‘Hell Is Real’ Bill Fails In Kentucky Legislature

A Kentucky bill that would have saved a “Hell is real” billboard near a major highway was killed after officials learned it could cost the state $42 million in federal funds.

The Larue County billboard, which is privately funded, apparently violates state and federal billboard laws. The Federal Highway Administration sent a letter reminding state officials of the provisions of the federal Highway Beautification Act. That statute mandates that states must keep effective control of outdoor advertisements or risk losing federal money for many transportation–related programs.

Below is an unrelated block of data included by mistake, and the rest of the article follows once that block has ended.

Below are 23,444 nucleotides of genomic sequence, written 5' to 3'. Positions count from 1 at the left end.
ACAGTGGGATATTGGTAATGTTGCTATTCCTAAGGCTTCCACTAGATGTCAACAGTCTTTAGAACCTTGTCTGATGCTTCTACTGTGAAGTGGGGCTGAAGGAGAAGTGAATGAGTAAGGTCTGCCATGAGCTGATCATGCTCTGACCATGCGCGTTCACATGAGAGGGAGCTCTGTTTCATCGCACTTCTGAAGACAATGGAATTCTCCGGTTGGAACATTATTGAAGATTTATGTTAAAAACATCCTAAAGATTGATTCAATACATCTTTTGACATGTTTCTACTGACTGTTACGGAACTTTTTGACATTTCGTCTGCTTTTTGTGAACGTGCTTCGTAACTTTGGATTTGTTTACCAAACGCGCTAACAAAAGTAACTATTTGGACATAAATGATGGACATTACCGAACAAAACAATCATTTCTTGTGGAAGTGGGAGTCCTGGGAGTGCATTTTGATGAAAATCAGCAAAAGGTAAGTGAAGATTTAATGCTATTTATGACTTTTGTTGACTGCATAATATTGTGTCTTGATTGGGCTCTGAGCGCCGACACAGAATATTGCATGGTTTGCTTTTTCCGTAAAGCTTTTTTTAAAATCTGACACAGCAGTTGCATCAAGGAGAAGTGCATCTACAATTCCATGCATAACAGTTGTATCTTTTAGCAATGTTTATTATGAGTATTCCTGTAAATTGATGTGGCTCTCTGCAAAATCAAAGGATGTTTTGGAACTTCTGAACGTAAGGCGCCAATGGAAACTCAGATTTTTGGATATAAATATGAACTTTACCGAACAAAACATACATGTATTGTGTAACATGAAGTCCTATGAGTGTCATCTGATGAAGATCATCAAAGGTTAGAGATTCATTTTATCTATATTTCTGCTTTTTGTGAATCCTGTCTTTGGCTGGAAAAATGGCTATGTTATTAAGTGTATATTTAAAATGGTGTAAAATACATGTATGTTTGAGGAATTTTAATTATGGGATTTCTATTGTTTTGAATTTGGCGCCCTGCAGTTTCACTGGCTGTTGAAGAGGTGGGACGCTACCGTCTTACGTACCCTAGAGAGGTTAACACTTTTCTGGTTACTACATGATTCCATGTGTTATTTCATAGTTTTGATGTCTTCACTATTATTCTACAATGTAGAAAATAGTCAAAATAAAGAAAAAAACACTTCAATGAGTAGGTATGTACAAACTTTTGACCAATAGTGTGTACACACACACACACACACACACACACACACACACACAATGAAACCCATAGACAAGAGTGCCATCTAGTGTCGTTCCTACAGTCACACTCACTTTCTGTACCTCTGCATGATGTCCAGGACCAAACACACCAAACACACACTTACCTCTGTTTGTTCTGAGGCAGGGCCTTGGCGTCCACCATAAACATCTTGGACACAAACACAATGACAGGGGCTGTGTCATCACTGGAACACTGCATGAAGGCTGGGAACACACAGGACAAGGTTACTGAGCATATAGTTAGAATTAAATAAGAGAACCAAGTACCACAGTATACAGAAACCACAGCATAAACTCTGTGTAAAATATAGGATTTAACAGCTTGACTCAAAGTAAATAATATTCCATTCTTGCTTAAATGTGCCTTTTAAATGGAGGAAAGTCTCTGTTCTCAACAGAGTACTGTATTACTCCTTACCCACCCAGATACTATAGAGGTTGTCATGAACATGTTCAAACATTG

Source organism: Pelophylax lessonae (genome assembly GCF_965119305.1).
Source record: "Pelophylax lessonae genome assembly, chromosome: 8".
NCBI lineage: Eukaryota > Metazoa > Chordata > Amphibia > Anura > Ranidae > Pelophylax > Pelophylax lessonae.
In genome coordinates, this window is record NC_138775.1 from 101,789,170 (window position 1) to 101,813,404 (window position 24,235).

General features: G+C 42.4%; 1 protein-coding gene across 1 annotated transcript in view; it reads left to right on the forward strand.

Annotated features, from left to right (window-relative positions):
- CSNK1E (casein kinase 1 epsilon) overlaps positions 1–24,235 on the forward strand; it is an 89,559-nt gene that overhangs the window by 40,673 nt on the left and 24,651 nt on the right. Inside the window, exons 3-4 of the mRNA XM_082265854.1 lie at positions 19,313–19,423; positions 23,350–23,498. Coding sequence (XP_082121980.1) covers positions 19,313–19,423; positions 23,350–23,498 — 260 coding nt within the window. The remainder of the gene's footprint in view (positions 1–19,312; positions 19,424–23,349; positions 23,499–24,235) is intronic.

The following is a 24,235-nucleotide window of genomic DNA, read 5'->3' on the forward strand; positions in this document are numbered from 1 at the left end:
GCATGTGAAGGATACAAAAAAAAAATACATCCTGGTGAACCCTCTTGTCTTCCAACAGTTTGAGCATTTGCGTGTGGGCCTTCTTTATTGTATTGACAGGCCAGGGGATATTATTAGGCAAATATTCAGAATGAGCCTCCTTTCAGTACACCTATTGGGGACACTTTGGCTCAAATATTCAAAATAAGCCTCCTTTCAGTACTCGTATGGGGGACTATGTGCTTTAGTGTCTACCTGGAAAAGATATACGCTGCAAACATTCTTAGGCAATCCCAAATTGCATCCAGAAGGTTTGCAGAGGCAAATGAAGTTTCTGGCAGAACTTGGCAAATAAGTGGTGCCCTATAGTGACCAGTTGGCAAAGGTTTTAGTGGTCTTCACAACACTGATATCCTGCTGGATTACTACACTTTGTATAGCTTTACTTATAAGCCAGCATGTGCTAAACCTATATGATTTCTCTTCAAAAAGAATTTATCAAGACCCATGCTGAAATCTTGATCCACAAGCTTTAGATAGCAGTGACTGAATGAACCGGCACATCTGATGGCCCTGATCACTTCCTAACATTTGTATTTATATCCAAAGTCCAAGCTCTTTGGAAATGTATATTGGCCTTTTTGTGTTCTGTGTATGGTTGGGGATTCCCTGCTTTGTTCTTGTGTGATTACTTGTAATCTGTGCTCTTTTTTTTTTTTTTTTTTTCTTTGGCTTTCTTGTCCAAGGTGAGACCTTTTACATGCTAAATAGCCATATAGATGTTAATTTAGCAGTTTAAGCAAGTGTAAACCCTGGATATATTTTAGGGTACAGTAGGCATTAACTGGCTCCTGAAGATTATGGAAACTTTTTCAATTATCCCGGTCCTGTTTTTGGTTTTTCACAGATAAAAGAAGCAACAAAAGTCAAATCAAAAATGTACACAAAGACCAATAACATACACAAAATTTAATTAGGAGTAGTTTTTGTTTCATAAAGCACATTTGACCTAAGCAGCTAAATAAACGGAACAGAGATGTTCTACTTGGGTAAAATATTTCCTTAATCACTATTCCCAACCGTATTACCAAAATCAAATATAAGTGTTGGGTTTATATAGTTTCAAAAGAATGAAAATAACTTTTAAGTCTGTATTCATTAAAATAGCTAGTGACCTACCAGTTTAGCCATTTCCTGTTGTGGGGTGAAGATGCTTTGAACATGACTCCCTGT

“It had nothing to do with the message,” said Chuck Wolfe of the Kentucky Transportation Cabinet. “It was just the cabinet’s position that [such signs] are illegal because of their placement and the potential for distraction. That’s a highway safety issue.”

Despite the huge potential cost to the state, State Rep. Johnny Bell (D-Glasgow) wanted to save the billboard and introduced a measure that would have exempted “non-commercial” messages on private property from the state Transportation’s Cabinet permitting process.

Though the bill sailed through the House 80-16, it died without a vote in the Senate.